From idealist to ‘bad teacher’

John Owens quit a successful publishing career, studied education for a year in graduate school and became a writing teacher at a South Bronx high school that “considered itself a model of school reform.” It didn’t go well, Owens writes in Confessions of a Bad Teacher.
bad teacher
Owens talks to Ed Week Teacher‘s Hana Maruyama about his “heartbreaking” year as a teacher.

His principal was obsessed with data, says Owens, but the numbers were meaningless. “I had to put in 2,000 points of data a week for my kids. Everything from attendance to homework. But I also had to put in things like self-determination. I mean, what is self-determination?”

He was told he was a “bad teacher,” he complains. “If I were a good teacher, the kids who had attention deficit hyperactivity disorder would sit still and learn. If I were a good teacher, the kids who didn’t speak English would speak English. If I were a good teacher, all the problems that these kids faced would be solved in my 46 minutes a day with them.”

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  1. The insanity of the modern K-12 system at work. He probably would have been an awesome writing teacher – if he’d been allowed to simply focus on being a writing teacher, and not be forced to be an administrator, a psychologist, etc. on the side…

  2. That sounds like insanity. I worked as a scientist before teaching science, and I like data too, but 2000 points/week? Attendance and a weekly quiz or test score, maybe some measure of homework, but beyond that? By the end of the semester, most teachers have some idea about which students work independently, which can learn with a bit of spoon feeding, who struggles, who doesn’t care, etc, and maybe occasionally noting that would be good, but I can’t imagine having to record those sorts of things weekly. I use that information to plan the best way to teach a particular group, and I use it to help students and families figure out how to study. I don’t even know how I would determine that type of thing as more than an overall trend.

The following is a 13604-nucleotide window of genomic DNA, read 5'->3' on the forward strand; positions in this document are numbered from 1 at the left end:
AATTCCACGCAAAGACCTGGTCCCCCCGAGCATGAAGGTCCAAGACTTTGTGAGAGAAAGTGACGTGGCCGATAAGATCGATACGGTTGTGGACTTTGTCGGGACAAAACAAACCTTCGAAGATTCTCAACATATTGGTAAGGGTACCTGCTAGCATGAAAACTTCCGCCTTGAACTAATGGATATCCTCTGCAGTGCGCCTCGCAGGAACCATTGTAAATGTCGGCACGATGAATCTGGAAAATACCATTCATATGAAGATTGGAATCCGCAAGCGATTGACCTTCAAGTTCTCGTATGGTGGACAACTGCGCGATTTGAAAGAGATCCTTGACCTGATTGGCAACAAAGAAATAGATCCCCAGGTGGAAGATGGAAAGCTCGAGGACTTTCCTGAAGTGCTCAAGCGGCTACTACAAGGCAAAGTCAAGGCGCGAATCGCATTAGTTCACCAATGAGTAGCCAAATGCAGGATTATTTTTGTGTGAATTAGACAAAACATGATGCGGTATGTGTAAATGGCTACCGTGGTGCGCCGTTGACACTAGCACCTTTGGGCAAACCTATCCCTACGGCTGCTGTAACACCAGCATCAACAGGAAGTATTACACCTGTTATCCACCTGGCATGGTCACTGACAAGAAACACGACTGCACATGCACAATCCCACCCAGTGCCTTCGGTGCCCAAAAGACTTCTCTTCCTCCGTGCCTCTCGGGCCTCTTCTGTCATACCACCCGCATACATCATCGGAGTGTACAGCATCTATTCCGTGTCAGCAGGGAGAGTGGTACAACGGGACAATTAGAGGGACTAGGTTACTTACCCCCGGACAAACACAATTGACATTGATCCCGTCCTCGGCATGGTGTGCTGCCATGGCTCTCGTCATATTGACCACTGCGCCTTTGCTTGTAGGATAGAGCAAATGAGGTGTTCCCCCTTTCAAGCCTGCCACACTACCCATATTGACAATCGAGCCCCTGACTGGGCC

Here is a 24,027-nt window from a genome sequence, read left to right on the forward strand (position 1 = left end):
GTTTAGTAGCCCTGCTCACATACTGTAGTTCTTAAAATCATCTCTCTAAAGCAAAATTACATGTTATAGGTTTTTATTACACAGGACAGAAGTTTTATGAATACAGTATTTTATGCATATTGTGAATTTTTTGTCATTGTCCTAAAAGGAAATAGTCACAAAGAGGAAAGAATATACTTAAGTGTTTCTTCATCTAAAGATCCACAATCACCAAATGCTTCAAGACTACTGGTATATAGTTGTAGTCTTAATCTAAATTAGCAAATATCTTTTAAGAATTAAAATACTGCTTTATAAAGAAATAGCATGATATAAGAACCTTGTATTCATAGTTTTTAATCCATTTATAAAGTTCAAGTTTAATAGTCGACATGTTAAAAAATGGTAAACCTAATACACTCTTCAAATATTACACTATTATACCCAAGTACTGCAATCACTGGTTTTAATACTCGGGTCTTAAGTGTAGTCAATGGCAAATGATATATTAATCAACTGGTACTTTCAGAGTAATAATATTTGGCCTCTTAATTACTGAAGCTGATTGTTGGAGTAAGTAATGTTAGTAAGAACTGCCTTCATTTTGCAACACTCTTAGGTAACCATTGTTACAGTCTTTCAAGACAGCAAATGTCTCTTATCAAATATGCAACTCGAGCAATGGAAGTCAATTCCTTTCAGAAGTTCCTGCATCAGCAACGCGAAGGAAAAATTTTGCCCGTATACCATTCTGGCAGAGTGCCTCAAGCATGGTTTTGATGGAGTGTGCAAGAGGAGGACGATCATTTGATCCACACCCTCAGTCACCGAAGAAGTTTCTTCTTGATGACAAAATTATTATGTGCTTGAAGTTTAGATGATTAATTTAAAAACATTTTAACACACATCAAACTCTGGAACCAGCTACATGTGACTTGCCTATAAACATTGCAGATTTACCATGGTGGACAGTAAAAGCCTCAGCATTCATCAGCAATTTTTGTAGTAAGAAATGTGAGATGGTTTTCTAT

• Mark Roulo says:

      He taught high school.


      So … figure 150 students (6 classes of 30 kids each) five times per week is 750 data points just for attendance.


      If there is any sort of daily homework, then you get another 750 data points per week … or you only do something once per week per student, but if that thing involves ~10 values (physical attractiveness, punctuality, hygiene, aura color, …) then between this and attendance you are at 2,000 per week.


      Not defending this, but pointing out that 2,000/150 isn’t a *huge* number per student per week …

      • Mark Roulo says:

        Or 5 classes of 30 kids each … 🙂

      • I had wondered about that – if he had the standard 5-6 classes of 30 students, then attendance and a few assignments would fill the slots. If he had a block schedule or some other situation with fewer students, then it’s weird. I actually couldn’t figure it out, since if quizzes and attendance covered the 2000 points, then where did he enter the ‘self determination’ types of data? Teaching homeschoolers, I use Engrade, and it would be no problem to keep an administrator up to date on attendance or weekly quiz/test fluctuations. I still don’t know how they’d do those soft skills, though, since that seems like it would take a paragraph instead of a number of points or an yes/no.

        • Deirdre Mundy says:

          Unless you included ‘self determination’ as part of the score? Like “Every time you raise your hand and ask me a panicked question about the quiz, you lose a point?’